I have a lot of good memories. I remember that it was Kamui's first year in Formula Three, so he came in as a rookie, but you can ask Paul as well. We were all in the same team at the same time and I remember in some corners Kamui was - I don't know - 10kph or even more quicker than all of us. We didn't understand. And he was quicker the whole weekend. In other corners, obviously, we were a little bit quicker than him, but it's always give and take and I don't think he's lost his craziness that you sometimes see. I remember the race that we had here and he overtook I don't know how many cars. It seems that sometimes he sees gaps or he finds a different line on the track that other people don't find. I think it makes him a very good driver; you never know for the future. Obviously the situation has changed a little bit, there are a lot more cameras around now and we don't get to see (one another) or chat as much as we did in the past but I think - or I know - he's still the same kind of guy. I wouldn't mind racing with him again - as long as I make sure he's not 10kph quicker in some corners.

Kamui Kobayashi:
For me, at the moment, we're in different cars, so much different cars, so I cannot say... he was always good in Formula Three, he is always working really hard. He communicates really well with the engineers. I can see that from TV, he has really good communication with the team and I think that was something he's had for a long time. He was really good at communicating in Formula Three with the team guys. I think that's everything, that's why he can make a really good car and he has the fastest car on the track.

Q: (Carlos Miguel - La Gaceta)
Now Sebastian Vettel is going to finish an outstanding job; in this situation, which are the three best drivers in Formula One, according to you?

Heikki Kovalainen:
If I excuse myself from the list, so all the guys are behind myself - that's what you meant, yes? So it's obviously Sebastian, Jenson and whoever is third in the championship at the moment, Fernando? Lewis? That's the order this year, that's what you've got to stick with, I think.

Sebastian Vettel:
What do you want us to say? Obviously we have to have a certain self-belief otherwise we would sit and say - I don't know - five drivers before we think we might or I might stand a chance, then obviously we are in the wrong job. It has to be like that. If Kamui didn't believe in himself and thought he could only be fifth best on the grid... If I thought that way, it would be a waste of time. I respect the other drivers a lot and I think that all drivers in Formula One deserve to be there and if you look at every single one, there's a reason why they are in Formula One. It's not just because they got lucky and all of a sudden called up to Formula One. Obviously they've been very successful in previous years, in junior categories and didn't end up here without reason. I think you have to be aware of that. Obviously you respect some of them more than others and you feel it on the track as well, when you race against them, how much room they sometimes give you. To give you an example, I enjoy racing against Fernando a lot because you know you can count on him, you know that most of the time he sees you and he knows that you are there. He doesn't give you a lot of room, for sure, but just enough. It's the same with Michael or if you race with Jenson, you know that these guys are always very fair, they're not making your life easy but they are very fair and I think it's the respect that you have for each other that really matters in those circumstances.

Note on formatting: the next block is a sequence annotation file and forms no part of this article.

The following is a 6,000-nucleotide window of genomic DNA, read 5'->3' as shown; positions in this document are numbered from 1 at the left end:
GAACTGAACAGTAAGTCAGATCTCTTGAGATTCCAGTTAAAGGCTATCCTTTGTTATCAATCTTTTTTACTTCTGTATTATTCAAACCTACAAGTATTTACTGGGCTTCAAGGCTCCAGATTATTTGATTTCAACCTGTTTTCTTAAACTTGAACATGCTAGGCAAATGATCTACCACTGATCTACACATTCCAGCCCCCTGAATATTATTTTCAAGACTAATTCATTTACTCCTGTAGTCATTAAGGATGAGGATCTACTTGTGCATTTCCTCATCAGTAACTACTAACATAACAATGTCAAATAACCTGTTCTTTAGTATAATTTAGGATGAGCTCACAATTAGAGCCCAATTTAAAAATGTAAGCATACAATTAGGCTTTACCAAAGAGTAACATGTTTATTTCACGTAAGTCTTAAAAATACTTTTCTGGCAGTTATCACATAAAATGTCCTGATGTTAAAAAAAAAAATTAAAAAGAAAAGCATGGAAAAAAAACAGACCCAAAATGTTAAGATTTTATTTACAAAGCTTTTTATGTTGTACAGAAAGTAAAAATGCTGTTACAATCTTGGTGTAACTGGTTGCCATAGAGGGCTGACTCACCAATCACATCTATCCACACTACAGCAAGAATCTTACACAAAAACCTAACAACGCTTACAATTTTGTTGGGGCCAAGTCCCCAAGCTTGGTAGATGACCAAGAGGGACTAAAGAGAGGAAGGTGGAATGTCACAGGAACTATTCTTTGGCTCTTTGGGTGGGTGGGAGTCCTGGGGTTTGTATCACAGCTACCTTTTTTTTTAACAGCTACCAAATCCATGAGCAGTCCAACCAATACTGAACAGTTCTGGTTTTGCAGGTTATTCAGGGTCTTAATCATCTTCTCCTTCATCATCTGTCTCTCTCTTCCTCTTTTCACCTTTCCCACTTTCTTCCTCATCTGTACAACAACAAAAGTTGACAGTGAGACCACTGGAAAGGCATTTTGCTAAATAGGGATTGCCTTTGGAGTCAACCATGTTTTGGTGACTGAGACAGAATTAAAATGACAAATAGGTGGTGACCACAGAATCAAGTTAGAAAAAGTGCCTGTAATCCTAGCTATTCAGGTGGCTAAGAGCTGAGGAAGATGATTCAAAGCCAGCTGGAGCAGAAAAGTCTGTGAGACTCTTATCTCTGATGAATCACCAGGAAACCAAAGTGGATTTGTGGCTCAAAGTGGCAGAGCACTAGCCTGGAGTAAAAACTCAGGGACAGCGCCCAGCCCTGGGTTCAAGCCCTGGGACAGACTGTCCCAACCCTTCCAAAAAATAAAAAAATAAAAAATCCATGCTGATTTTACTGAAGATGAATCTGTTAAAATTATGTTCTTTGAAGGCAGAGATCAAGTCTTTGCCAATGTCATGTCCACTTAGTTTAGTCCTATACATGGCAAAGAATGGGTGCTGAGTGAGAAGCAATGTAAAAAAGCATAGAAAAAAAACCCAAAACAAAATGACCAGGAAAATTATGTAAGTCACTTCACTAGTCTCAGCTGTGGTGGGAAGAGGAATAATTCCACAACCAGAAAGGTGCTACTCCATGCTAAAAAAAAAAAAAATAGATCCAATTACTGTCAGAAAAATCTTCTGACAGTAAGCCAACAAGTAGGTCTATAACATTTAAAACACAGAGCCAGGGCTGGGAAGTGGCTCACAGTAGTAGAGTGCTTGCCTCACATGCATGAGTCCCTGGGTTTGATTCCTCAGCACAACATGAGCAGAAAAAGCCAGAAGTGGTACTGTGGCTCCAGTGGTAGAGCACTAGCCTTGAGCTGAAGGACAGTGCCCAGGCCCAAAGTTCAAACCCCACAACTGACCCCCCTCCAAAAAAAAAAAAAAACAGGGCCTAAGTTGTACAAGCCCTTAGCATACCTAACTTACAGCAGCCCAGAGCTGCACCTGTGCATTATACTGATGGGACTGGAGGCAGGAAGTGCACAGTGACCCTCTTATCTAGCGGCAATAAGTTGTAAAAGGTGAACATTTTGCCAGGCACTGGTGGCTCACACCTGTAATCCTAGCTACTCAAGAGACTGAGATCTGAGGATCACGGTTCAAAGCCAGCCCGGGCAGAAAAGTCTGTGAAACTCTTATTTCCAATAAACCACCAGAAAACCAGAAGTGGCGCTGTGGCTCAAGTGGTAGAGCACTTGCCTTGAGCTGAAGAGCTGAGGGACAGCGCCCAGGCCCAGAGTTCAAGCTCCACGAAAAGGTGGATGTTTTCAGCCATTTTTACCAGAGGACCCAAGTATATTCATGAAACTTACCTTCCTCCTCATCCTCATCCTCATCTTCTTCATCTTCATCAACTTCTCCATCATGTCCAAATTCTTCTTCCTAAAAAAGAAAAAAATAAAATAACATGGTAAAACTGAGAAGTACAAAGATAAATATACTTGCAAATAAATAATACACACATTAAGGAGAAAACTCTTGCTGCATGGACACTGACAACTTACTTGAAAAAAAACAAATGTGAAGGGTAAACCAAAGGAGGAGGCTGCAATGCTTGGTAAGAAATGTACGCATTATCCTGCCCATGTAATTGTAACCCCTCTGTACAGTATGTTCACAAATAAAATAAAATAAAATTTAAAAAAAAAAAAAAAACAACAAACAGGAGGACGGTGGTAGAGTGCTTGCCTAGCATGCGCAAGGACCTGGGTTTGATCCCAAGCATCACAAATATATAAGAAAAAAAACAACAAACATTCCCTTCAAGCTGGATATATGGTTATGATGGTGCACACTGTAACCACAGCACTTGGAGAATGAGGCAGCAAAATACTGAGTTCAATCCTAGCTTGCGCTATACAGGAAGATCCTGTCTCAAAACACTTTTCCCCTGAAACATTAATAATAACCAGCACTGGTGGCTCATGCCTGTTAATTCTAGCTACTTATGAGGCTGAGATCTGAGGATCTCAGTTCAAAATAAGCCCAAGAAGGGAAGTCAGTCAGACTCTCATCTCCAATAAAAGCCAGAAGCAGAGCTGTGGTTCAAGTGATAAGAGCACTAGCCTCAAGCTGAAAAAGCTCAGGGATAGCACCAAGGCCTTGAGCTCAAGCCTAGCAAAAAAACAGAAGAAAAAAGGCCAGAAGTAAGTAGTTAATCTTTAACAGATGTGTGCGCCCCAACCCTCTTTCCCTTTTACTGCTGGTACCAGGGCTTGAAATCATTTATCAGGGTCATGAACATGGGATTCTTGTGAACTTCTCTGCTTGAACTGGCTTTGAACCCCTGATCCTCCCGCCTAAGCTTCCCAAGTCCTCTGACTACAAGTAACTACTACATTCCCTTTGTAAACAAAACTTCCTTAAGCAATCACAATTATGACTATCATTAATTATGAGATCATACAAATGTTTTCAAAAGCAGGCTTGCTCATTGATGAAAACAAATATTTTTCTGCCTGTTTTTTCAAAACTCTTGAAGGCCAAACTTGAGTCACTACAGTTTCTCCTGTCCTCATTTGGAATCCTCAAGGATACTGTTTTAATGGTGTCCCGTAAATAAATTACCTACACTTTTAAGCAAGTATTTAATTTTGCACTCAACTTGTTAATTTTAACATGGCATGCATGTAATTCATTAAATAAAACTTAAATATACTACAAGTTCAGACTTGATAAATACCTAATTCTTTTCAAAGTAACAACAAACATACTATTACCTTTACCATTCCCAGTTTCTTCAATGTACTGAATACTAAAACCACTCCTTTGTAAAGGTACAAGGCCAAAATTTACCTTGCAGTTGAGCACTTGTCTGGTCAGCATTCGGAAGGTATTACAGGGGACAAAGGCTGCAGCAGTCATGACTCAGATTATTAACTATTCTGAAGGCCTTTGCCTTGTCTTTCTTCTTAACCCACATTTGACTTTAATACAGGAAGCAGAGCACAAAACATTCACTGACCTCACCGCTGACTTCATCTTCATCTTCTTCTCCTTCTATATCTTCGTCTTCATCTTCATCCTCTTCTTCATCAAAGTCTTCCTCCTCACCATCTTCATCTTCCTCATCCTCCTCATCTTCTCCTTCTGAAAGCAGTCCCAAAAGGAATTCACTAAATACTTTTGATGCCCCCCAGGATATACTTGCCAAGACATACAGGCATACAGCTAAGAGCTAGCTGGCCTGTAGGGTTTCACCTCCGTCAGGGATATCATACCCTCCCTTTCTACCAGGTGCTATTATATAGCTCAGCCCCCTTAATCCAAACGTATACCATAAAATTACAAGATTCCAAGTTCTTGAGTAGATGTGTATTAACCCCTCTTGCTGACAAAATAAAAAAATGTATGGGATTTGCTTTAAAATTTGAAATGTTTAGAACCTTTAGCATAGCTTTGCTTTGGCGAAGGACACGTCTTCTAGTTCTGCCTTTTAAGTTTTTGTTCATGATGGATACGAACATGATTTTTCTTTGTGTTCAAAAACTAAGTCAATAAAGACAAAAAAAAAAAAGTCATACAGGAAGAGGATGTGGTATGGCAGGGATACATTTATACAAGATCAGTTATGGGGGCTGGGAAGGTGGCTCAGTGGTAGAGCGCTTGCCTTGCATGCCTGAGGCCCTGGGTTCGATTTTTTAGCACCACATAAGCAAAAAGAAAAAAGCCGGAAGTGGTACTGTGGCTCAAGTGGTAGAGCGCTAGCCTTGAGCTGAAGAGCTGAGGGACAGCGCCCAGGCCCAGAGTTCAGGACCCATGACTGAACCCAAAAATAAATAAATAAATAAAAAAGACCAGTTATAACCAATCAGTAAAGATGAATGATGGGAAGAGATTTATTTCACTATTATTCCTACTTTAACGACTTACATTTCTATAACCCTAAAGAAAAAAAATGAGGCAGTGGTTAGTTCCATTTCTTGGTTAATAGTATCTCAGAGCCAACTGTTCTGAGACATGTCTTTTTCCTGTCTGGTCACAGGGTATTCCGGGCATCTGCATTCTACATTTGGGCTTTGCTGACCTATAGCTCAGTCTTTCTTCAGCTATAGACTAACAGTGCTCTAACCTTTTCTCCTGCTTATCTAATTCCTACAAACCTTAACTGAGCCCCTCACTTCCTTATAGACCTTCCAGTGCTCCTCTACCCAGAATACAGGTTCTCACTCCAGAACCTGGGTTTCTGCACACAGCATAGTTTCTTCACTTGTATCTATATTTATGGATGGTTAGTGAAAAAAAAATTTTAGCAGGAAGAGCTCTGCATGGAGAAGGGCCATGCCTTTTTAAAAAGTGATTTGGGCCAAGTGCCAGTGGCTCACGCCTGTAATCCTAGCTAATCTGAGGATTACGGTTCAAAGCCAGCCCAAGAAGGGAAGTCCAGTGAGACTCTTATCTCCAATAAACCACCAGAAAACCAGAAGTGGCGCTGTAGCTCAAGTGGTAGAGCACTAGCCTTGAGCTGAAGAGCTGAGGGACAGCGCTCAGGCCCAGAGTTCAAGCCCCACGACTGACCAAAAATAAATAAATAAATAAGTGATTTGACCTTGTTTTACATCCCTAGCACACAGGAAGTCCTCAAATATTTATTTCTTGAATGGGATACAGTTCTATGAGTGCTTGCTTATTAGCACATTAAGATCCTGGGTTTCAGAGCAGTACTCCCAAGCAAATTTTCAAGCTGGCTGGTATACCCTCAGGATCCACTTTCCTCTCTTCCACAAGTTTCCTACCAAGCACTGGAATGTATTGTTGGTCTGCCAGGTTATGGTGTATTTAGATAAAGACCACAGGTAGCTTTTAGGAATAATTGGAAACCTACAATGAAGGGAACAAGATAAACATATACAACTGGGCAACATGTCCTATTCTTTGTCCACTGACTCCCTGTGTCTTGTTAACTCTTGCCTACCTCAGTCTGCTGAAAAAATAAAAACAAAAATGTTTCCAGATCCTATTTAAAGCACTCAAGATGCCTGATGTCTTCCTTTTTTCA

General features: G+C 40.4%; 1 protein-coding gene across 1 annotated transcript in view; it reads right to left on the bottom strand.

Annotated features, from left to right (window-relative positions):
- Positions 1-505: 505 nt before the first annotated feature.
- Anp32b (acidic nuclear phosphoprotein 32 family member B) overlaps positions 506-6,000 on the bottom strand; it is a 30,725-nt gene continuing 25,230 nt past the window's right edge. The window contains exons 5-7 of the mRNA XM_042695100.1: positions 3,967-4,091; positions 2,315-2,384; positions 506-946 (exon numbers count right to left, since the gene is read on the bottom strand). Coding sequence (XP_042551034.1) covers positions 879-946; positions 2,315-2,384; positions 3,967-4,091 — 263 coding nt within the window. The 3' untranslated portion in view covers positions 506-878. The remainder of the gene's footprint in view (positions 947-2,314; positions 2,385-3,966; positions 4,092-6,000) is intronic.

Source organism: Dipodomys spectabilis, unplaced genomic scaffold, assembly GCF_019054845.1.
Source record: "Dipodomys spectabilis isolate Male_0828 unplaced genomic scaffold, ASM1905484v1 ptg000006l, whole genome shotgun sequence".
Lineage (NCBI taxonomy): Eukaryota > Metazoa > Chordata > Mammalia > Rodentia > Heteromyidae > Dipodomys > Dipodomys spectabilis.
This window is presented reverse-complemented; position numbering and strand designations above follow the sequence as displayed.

Q: (Gary Meenaghan - The National)
Jenson, can you just talk a little bit about your relationship with Japan, what kind of things do you do when you stay here? Do you ride the metro, for instance? And how has your impression changed since the first time you visited the country to now?

Jenson Button:
I obviously don't have as many connections to Japan as Kamui does. I came here for the first time in '96, I was racing karts and it was a real shock to the system, as a 16-year old, coming to Japan, it's such a different culture. At that point in time, where I was, I didn't understand anything, the road signs, street names, anything, because everything was in Japanese. It was very difficult as a 16-year old but I really enjoyed coming here because it was something very difficult and I also loved racing here in Suzuka, because I raced here in '96 and '97 around the go-kart circuit which is just before 130R. I don't know if you've ever got out there to see it but it's just like the Grand Prix circuit, it's phenomenal. For me, it's the best circuit I've driven on in karting. I had some good times then, but obviously a lot has changed from '96 to now: my experiences of being in Japan and obviously spending five or six years with a Japanese team, working with a lot of Japanese people and now being with a Japanese girlfriend. So I have a lot of very good connections. I spend quite a bit of time here training, relaxing, eating good food. For me, it really does feel like home even though I don't really speak too much of the language, a few words, the words you need to know. Anyway, I'm going to stop there! Yeah, the Japanese people are very strong. Obviously we've seen a couple of big disasters this year in Japan, and we've seen how strong the Japanese people are, and how they've really pulled together when they are in difficulty, so I think we can all learn something from them, and we should, and try to help out as much as we can and Kamui is doing a lot this weekend, and I'm sure quite a few of the drivers are. We are always going to try our best. Is it enough? I don't know. My crash helmet is very similar to what I had in Monaco, so it's all in Japanese, and I will be auctioning it off after the race, which will go to a Japanese charity which will help the people that have been affected by the tsunami and the earthquake.